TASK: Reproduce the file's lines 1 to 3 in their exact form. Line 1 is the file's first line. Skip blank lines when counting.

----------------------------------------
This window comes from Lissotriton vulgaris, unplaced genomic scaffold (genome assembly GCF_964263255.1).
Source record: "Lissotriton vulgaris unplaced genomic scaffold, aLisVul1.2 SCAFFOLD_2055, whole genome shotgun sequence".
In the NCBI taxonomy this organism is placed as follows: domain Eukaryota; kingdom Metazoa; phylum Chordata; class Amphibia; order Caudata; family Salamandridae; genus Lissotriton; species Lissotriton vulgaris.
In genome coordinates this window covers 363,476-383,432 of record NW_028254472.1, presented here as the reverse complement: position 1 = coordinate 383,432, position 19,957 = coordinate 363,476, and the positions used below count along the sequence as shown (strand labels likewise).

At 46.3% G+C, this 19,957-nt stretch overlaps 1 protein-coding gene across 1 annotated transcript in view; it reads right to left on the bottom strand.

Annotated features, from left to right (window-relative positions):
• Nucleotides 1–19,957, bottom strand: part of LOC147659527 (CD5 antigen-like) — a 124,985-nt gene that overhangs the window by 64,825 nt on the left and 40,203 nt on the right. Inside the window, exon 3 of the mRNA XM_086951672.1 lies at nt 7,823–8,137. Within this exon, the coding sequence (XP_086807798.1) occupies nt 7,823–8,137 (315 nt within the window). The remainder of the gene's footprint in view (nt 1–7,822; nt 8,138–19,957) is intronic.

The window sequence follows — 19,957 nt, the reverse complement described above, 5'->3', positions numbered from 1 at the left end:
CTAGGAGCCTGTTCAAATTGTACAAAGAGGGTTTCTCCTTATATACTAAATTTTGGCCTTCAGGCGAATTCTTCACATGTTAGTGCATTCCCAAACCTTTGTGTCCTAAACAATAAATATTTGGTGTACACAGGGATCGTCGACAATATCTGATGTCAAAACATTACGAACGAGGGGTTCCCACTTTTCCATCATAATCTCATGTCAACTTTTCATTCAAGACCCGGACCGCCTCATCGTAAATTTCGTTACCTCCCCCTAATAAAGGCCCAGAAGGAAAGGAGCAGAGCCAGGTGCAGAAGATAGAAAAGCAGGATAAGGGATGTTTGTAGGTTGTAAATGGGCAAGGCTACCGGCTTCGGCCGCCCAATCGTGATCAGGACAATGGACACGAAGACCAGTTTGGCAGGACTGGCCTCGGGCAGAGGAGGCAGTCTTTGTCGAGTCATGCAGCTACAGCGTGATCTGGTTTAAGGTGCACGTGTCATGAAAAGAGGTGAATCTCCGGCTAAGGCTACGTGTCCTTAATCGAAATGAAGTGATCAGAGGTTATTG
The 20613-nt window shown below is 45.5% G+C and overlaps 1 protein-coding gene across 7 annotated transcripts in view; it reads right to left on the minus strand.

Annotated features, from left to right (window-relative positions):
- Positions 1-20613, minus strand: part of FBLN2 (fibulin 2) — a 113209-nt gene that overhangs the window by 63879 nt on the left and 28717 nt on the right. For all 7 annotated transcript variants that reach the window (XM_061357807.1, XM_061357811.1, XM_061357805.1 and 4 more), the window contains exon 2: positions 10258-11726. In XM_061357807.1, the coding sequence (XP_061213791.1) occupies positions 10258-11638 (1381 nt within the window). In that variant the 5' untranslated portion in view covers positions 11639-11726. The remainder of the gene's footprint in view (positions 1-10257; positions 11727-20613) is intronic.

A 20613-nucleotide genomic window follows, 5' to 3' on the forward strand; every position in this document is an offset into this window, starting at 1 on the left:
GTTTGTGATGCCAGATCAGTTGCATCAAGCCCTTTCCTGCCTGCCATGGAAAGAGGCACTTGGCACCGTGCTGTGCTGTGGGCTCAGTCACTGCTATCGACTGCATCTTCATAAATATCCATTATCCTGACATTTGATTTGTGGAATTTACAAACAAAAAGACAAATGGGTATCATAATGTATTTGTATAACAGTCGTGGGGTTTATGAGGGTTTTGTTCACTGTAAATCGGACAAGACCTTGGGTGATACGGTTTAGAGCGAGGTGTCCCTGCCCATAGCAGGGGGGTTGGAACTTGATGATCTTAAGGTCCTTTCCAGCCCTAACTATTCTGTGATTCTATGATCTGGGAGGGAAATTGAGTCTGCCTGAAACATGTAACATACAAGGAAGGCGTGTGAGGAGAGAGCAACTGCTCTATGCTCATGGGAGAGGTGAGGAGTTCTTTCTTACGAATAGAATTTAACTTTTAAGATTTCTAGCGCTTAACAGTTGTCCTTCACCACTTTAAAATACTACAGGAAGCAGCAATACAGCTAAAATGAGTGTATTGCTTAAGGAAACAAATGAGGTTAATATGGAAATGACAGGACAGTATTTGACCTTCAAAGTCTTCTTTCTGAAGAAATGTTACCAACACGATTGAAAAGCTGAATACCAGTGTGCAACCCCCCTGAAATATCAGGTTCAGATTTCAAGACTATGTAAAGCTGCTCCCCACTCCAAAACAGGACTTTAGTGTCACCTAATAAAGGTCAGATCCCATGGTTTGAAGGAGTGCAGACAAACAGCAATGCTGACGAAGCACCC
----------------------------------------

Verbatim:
This window comes from Lissotriton vulgaris, unplaced genomic scaffold (genome assembly GCF_964263255.1).
Source record: "Lissotriton vulgaris unplaced genomic scaffold, aLisVul1.2 SCAFFOLD_2055, whole genome shotgun sequence".
In the NCBI taxonomy this organism is placed as follows: domain Eukaryota; kingdom Metazoa; phylum Chordata; class Amphibia; order Caudata; family Salamandridae; genus Lissotriton; species Lissotriton vulgaris.